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” …Terence Fisher at his best. The worst you can say is that it is a tad dated for today’s audience, but still a real beaut for those of us with an attention span longer than 20 seconds. A trifle deliberate with the pacing, Brides of Dracula is Hammer not quite  at its very best, but doing very well indeed, thank you very much.” Digital Retribution

“Not the strongest Hammer work, The Brides of Dracula is still a worthy sequel to the Dracula films, and an interesting entry in the Fisher canon, reminding us just what this underrated director could do. Considering its low budget, it’s a remarkably accomplished piece of filmmaking. and it’s still highly watchable today.” Eye for Film

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The Brides of Dracula is one of Hammer’s best horrors and is one of the great vampire movies. Terence Fisher kept his excellent cast and action highlights moving so smoothly that one does not notice several plot holes caused by the plethora of scripts and writers. The film manages to cleverly mix traditional vampire lore with some new (and slightly perverse) ideas.” Hammer Films: An Exhaustive Filmography

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“Superbly acted (Hunt is marvelous) and featuring lush colors and wonderful sets, this standout Hammer horror is not only an excellent addition to the studio’s Dracula franchise, but it’s a classic all on its own. Must see viewing.” The Terror Trap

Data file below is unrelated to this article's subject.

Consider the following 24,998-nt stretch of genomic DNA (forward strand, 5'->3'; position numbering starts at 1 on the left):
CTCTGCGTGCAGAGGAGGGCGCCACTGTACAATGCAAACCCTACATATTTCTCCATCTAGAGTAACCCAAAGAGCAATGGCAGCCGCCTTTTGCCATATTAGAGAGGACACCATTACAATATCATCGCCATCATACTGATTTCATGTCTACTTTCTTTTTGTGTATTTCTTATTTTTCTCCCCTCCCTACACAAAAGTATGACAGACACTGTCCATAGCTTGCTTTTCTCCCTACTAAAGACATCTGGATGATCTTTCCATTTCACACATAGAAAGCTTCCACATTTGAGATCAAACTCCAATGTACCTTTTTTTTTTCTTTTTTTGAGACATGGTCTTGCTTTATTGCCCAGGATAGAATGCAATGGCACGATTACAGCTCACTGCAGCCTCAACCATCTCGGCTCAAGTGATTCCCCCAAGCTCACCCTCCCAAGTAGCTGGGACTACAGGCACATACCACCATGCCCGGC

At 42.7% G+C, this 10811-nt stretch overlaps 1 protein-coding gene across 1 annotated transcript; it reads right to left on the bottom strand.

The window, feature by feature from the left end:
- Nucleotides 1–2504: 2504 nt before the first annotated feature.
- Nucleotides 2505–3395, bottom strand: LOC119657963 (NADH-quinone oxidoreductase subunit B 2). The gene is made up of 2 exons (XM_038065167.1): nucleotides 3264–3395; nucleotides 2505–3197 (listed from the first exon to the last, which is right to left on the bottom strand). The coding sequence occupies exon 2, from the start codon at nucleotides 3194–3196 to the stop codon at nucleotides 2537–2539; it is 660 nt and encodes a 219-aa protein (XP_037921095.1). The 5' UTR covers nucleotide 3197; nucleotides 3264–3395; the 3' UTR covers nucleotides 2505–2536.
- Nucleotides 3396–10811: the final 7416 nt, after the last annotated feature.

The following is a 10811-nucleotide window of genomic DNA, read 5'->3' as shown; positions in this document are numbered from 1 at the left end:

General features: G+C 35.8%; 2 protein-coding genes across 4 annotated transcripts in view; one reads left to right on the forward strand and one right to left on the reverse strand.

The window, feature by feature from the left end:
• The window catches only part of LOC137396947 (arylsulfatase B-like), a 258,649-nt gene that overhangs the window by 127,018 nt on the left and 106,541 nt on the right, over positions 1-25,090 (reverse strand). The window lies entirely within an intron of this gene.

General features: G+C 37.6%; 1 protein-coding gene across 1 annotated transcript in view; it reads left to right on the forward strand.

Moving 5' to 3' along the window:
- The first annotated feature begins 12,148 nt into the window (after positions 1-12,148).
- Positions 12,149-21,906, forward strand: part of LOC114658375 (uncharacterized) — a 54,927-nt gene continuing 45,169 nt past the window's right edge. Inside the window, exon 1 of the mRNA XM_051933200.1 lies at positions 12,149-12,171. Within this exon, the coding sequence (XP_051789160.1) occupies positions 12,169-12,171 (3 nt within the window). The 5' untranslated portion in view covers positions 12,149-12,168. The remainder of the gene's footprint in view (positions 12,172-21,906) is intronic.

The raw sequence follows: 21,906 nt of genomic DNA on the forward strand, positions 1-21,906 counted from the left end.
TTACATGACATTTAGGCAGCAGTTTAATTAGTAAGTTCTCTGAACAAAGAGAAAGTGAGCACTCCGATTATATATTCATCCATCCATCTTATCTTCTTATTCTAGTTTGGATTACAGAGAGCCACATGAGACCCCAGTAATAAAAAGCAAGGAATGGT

“Patchy but striking, and directed with Fisher’s usual flair […] Hunt (the mother) and Jackson (a crazed retainer) are fun.” Time Out (London)

Contemporary reviews:

“Intriguing and meaty, plush presentation, rich settings.” The Kinematograph Weekly, 7th July 1960

Hammer horror series dvd collection

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Cast and characters:

Peter Cushing … Doctor Van Helsing
Martita Hunt … Baroness Meinster
Yvonne Monlaur … Marianne Danielle
Freda Jackson … Greta
David Peel … Baron Meinster
Miles Malleson … DoctorTobler
Henry Oscar … Herr Lang
Mona Washbourne … Frau Lang
Andree Melly … Gina
Victor Brooks … Hans
Fred Johnson … Cure
Michael Ripper … Coachman
Norman Pierce … Landlord
Vera Cook … Landlord’s Wife
Marie Devereux … Village Girl (as Marie Deveruex)
Ted Carroll … Inn Patron (uncredited)
Susan Castle … Elsa (uncredited)
Jill Haworth … Schoolgirl (uncredited)
Walter Henry … Man in Tavern (uncredited)
Michael Mulcaster … The Man in Black (uncredited)
Harry Pringle … Karl (uncredited)
Harold Scott … Severin (uncredited)
Stephanie Watts … Foxy Girl (uncredited)

Filming locations:

Black Park, Iver Heath, Buckinghamshire, England
Bray Studios, Down Place, Oakley Green, Berkshire, England
Oakley Court, Windsor Road, Oakley Green, Windsor, Berkshire, England (Chateau Meinster -entrance)

Technical details:

86 minutes
Aspect Ratio: 1.85: 1
Audio: Mono (RCA Sound System)

Production and release:

Shooting began on 16th January 1960 to 18 March 1960. The film premièred at the Odeon, Marble Arch, in London, on 6th July 1960.